The state's social service caseloads are expected to grow in the coming budget year despite signs of economic recovery. Also, state government will be paying a larger share of the costs after federal aid is scaled back starting July 1.
Legislative budget writers got fresh caseload projections this week as they tried to craft spending plans that would be acceptable to majorities in both the House and Senate after the Legislature returns next week for the wrap-session.
According to the projections prepared by the Kansas Division of the Budget and the Kansas Legislative Research Department, total spending on the full range of social services provided by the state and its contractors will go up $108 million to $2.45 billion in the fiscal year that begins July 1.
Spending on social services in the current budget year is expected to total $2.34 billion.
Enhanced federal aid that began with the federal economic stimulus of 2009 is scheduled to end June 30. That means the state's share of the cost of providing Medicaid services will grow by more than $246 million in the coming budget year, according to the projections.
Alan Conroy, head of the Legislature's research department, told lawmakers today that the state's jobless count is shrinking slightly as the economy recovers but still hovers at 6.8 percent, not including those who have given up looking for work or who are underemployed.
The team of economists whose estimates of future state tax collections and other revenue are used by the Legislature to craft budgets is known as the Consensus Revenue Estimating Group.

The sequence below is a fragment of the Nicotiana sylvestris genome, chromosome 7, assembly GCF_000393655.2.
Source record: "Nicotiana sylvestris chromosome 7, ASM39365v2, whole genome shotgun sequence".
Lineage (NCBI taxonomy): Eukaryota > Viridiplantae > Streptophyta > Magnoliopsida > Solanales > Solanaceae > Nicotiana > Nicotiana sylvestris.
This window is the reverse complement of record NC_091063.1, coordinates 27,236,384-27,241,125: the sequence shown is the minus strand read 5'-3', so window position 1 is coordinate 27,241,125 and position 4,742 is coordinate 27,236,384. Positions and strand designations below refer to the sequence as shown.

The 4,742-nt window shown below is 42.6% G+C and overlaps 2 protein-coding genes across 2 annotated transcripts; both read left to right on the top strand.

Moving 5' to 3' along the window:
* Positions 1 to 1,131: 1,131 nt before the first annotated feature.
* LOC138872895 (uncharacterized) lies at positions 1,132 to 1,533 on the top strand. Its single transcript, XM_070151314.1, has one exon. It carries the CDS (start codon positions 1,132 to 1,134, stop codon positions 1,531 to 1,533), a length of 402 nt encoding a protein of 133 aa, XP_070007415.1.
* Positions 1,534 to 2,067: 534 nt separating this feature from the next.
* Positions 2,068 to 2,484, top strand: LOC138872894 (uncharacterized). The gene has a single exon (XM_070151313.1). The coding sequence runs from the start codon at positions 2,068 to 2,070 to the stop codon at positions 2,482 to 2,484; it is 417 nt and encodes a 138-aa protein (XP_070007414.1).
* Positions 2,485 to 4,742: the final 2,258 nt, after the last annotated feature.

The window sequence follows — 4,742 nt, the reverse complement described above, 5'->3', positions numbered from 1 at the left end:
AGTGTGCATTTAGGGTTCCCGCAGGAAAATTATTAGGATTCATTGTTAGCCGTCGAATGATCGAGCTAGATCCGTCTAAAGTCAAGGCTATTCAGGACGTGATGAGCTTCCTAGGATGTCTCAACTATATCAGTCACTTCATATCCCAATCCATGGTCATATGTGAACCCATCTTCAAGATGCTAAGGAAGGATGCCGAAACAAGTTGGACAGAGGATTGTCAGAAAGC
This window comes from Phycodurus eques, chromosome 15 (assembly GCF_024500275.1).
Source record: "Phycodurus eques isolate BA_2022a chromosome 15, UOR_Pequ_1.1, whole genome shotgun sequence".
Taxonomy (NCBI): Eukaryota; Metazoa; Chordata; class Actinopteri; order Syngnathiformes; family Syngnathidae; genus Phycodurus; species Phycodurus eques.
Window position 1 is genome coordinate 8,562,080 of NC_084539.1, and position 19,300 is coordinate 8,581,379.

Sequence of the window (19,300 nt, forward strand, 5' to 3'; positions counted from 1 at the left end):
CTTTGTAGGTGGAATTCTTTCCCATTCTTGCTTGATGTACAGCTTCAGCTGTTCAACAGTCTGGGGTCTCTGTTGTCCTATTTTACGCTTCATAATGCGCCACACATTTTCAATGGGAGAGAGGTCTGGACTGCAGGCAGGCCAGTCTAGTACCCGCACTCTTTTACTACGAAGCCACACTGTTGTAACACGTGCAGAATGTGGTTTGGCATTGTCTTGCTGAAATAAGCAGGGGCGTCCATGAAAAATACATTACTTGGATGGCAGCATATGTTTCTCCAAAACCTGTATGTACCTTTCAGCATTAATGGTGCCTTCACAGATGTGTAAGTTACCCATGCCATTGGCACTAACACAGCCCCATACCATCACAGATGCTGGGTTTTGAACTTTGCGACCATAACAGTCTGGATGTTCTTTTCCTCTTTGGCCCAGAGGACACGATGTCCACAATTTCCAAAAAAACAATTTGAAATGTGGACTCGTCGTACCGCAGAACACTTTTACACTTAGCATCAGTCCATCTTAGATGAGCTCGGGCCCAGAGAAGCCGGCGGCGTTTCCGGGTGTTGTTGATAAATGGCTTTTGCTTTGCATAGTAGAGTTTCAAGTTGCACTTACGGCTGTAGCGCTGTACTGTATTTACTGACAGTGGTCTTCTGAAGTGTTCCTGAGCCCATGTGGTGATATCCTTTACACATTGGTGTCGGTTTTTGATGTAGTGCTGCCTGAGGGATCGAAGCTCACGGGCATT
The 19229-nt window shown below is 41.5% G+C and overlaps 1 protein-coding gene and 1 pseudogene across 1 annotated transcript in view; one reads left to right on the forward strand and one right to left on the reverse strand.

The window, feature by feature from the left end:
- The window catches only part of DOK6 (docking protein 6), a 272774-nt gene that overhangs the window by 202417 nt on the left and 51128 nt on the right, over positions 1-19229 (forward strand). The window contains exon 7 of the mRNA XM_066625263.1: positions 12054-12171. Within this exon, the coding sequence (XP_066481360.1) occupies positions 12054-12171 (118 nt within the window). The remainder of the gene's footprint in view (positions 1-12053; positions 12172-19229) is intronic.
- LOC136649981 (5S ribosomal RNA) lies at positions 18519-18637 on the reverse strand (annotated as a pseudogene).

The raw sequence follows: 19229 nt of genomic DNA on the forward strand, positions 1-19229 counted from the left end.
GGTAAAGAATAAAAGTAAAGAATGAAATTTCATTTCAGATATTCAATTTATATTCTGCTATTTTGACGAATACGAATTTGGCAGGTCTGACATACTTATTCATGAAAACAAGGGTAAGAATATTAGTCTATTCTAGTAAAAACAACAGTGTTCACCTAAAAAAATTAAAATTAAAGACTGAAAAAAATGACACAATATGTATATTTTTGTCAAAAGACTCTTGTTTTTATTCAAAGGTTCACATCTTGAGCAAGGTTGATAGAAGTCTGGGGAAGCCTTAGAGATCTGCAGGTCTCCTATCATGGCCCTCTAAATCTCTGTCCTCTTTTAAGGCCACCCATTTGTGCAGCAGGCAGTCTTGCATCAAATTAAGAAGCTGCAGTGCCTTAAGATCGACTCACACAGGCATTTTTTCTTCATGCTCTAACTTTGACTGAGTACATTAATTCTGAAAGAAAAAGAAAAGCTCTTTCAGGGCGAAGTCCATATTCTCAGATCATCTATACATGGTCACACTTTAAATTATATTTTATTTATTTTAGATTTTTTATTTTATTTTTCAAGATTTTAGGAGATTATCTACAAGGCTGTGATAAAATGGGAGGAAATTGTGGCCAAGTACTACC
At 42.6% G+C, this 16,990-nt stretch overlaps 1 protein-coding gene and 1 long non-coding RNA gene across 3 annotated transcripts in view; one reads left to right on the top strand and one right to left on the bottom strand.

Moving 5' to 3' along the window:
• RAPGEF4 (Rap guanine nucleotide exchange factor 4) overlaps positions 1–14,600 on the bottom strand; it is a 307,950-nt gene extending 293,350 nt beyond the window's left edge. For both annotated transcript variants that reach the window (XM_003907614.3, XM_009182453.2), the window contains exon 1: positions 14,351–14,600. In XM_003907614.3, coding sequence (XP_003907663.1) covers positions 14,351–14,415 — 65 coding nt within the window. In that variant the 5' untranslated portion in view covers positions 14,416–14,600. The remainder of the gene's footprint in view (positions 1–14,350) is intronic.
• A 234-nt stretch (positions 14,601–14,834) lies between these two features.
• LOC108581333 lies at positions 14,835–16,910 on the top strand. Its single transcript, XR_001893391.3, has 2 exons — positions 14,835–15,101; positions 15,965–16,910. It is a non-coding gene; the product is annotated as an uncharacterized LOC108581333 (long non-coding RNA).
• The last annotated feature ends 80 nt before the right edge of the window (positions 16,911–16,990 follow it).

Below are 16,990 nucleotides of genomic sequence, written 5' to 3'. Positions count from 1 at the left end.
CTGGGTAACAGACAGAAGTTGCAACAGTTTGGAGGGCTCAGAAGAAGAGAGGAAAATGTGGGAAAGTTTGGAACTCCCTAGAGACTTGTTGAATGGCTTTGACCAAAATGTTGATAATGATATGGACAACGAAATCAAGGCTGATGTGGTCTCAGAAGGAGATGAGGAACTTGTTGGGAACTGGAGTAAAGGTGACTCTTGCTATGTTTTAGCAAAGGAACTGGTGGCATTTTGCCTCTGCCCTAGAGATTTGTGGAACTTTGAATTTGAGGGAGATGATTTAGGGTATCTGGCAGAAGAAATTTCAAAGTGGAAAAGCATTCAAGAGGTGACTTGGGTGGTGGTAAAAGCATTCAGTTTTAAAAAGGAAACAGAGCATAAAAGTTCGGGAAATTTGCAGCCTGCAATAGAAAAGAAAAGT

The team meets each fall and spring and its latest projections were made April 15. The longer, official memorandum of their conclusions drawn from various state economic indicators studied at last week's meeting has not been released yet. But Conroy highlighted some of the factors the economists noted and some of their forecasts for the months ahead.
The team predicted a fiscal 2012 jobless rate of 6.1 percent, a full point below the 7.1 percent unemployment peak in 2009 when the current recession apparently was at its worst.
Inflation was forecast for 2.2 percent in 2011 and 2012, up from 1.6 percent in 2010.
The economists predicted Kansas personal income would rise 5.4 percent in 2012, slightly less than the 5.6 percent increase they projected when they last met in November 2010.
An overview report submitted by Conroy to the Senate Ways and Means Committee noted that the state's commercial aviation sector continues to grow but that general aviation remains weak. It is too soon to see results from a $35 billion air tanker contract awarded in February by the U.S. Air Force to Boeing, Conroy said.
Prices for oil and gas and the major Kansas crops of wheat, corn, sorghum and soybeans are all up significantly from a year ago, he said.
Despite signs of strengthening in the economy, the estimators revised downward their projections of state revenues for the coming fiscal year in large part because of recent changes to the federal income tax code, to which state income taxes are pegged. Those federal changes are expected to cost the Kansas treasury $77 million in the current and coming fiscal years.
House and Senate budget negotiators met Tuesday and resolved a number of differences between their respective chambers' budget plans, but agreed to hold off on further negotiating rounds until the full Legislature returns next Wednesday.